My name is Keely Moreno and I'm proud of being the only professional foot reflexologist in Key West—maybe the only one in the Florida Keys. I'm not so proud of my reputation as an amateur detective. One important lesson my foot reflexology courses didn't teach me was how to deal with a corpse. Last year I'd learned that lesson on my own.

 

And it changed my life. Now I realize life is fragile and should be handled with care and respect. Last year, I worked seven days a week. This year, I've eased up. I close my office on weekends and Wednesday afternoons. My new work schedule allows me to relax and spend more time with Punt Ashford, my long-time friend, the man who saved my life.

 

No more mystery solving for me! I'm aware of Randy Jackson's problem, and even though his mother, Maxine, is my cleaning lady, a woman I respect, I'm turning a deaf ear to her, request that I try to help her son. Detective work can get a woman in big trouble.

 

This Wednesday morning I felt well and rested. Last night around midnight I'd managed to wake from a fitful sleep and throw off a recurring nightmare. I called it my Jude Cardell special. Even in death, my ex still managed to terrorize me in my dreams. But this morning I felt eager to meet the new day. I'd showered, given my hair its casual blow-and-go do, dressed in my work-a-day khaki jumpsuit. I'd unlocked my office and stepped outside into the sunshine, when I saw a folded paper tucked under a corner of my business sign bolted to the door. Who'd left that? I'd heard no knock. Maybe Maxine, my first client of the day, decided to cancel her initial appointment and felt too embarrassed to give me the news face to face.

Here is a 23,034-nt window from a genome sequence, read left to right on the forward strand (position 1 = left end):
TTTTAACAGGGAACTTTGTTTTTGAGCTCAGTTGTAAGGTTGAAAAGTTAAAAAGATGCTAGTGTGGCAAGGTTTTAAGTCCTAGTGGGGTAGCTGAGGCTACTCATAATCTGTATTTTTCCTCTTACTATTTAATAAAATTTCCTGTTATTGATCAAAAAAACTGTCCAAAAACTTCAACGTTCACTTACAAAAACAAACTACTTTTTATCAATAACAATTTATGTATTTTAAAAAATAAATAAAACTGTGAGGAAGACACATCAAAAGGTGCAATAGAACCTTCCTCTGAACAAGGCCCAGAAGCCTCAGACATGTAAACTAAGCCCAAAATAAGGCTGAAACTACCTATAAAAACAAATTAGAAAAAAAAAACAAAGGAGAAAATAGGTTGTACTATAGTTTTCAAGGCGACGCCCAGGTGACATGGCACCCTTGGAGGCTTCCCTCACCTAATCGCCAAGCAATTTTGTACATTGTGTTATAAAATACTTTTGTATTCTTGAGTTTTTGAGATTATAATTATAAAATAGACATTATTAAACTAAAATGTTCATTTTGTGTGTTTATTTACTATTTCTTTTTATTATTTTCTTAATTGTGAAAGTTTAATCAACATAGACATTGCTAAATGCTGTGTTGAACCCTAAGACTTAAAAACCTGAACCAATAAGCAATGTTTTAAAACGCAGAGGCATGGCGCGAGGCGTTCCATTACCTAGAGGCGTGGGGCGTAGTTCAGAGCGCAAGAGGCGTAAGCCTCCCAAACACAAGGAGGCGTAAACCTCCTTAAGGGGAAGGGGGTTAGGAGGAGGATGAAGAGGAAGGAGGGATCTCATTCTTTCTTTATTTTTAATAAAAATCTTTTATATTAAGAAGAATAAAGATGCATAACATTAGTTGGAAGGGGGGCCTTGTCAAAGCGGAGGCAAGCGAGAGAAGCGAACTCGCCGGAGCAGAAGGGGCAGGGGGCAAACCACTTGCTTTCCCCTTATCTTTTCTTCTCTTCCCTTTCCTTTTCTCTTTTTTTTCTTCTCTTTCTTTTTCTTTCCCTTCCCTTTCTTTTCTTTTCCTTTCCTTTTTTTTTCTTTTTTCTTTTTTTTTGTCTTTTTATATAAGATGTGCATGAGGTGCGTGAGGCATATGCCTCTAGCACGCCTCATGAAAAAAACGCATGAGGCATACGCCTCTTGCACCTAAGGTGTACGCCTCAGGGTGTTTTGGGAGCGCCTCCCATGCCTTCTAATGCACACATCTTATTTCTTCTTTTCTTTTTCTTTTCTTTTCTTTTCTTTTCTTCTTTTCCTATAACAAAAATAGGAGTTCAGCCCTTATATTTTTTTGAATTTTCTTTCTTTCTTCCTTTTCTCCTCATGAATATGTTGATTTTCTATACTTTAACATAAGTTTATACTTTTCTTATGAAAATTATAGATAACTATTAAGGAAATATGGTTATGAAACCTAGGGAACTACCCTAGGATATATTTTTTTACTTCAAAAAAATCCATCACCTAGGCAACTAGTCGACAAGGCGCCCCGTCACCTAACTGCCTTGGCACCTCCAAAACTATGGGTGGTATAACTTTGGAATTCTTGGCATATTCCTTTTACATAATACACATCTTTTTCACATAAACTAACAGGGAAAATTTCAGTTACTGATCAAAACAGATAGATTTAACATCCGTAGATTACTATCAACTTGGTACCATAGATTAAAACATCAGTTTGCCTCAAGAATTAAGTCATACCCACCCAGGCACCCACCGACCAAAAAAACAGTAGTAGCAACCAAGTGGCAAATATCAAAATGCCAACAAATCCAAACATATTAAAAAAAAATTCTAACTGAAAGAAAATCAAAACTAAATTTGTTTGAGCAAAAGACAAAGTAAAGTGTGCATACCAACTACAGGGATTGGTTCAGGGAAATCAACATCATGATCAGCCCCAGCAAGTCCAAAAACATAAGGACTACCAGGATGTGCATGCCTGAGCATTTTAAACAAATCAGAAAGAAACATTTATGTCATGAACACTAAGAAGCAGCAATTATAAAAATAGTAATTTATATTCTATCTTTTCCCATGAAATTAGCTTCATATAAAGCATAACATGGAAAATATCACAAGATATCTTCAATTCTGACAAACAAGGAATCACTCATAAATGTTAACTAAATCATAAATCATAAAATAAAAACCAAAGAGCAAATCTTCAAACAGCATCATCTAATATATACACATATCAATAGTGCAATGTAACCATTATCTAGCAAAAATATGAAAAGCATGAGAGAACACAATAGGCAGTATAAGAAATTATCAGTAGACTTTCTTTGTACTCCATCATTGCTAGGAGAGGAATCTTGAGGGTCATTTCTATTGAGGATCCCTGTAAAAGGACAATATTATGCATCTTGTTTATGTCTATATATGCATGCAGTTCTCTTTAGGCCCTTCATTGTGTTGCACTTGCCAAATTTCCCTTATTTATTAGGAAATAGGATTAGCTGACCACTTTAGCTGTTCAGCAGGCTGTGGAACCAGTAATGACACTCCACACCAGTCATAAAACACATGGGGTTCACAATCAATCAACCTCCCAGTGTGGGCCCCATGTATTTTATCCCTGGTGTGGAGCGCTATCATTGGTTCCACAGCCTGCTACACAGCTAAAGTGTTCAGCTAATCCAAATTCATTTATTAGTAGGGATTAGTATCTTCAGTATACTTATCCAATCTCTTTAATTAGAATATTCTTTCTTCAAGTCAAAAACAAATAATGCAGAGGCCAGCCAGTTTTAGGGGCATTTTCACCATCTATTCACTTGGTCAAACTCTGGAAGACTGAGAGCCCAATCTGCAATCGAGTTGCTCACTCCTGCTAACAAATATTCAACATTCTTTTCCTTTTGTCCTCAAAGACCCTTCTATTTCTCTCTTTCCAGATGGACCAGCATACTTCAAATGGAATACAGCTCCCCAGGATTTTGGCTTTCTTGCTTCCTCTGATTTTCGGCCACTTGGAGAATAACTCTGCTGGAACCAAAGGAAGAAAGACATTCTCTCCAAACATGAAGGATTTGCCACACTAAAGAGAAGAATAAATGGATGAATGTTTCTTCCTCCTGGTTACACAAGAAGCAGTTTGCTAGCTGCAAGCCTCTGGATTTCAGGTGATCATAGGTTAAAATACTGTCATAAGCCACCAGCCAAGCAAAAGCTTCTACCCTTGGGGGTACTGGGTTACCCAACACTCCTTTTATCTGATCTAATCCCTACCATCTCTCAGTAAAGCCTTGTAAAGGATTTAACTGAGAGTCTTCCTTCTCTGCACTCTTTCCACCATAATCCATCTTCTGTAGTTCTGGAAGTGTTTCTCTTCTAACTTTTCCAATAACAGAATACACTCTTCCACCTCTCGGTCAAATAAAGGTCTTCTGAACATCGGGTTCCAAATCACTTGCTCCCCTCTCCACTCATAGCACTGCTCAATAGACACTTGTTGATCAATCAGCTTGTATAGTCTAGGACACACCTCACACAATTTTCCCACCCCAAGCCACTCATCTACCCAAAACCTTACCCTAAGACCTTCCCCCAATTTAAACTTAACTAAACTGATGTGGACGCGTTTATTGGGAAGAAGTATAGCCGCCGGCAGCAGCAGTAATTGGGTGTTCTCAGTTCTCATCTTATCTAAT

I opened the note printed in blood-red ink on a half sheet of notebook paper. After I read the words, my heart pounded. I stood frozen.

 

UNLESS YOU WANT TO DIE, DON'T STICK YOUR NOSE INTO THE RANDY JACKSON CASE. MOUSEMILK.

 

I read the note twice, letting the words soak into my brain. Then the taste of fear, sharp and rusty, coated my tongue. I stepped forward to glance up and down the street, but I saw nobody near. My hands grew icy and the letters on my business sign wavered. I blinked, then blinked again until the words came into sharp focus.

 

ALTERNATIVE HEALING.

KEELY MORENO.

FOOT REFLEXOLOGIST.

 

In spite of this warm March morning, I shivered.

 

Returning to my office-apartment, I closed the door before my grandmother in her shop next door saw me and hurried over to wish me a good morning. Gram had a weak heart and I tried to avoid stressing it with my problems. Who wanted me dead? And why? Could the note be some weirdo's sick idea of a joke? Sitting on the edge of my bed, I jammed the message under my pillow as if hiding it from sight might make it go away, might keep its words from threatening my life and my world. Unless you want to die. Unless you want to die. The words kept zinging through my mind.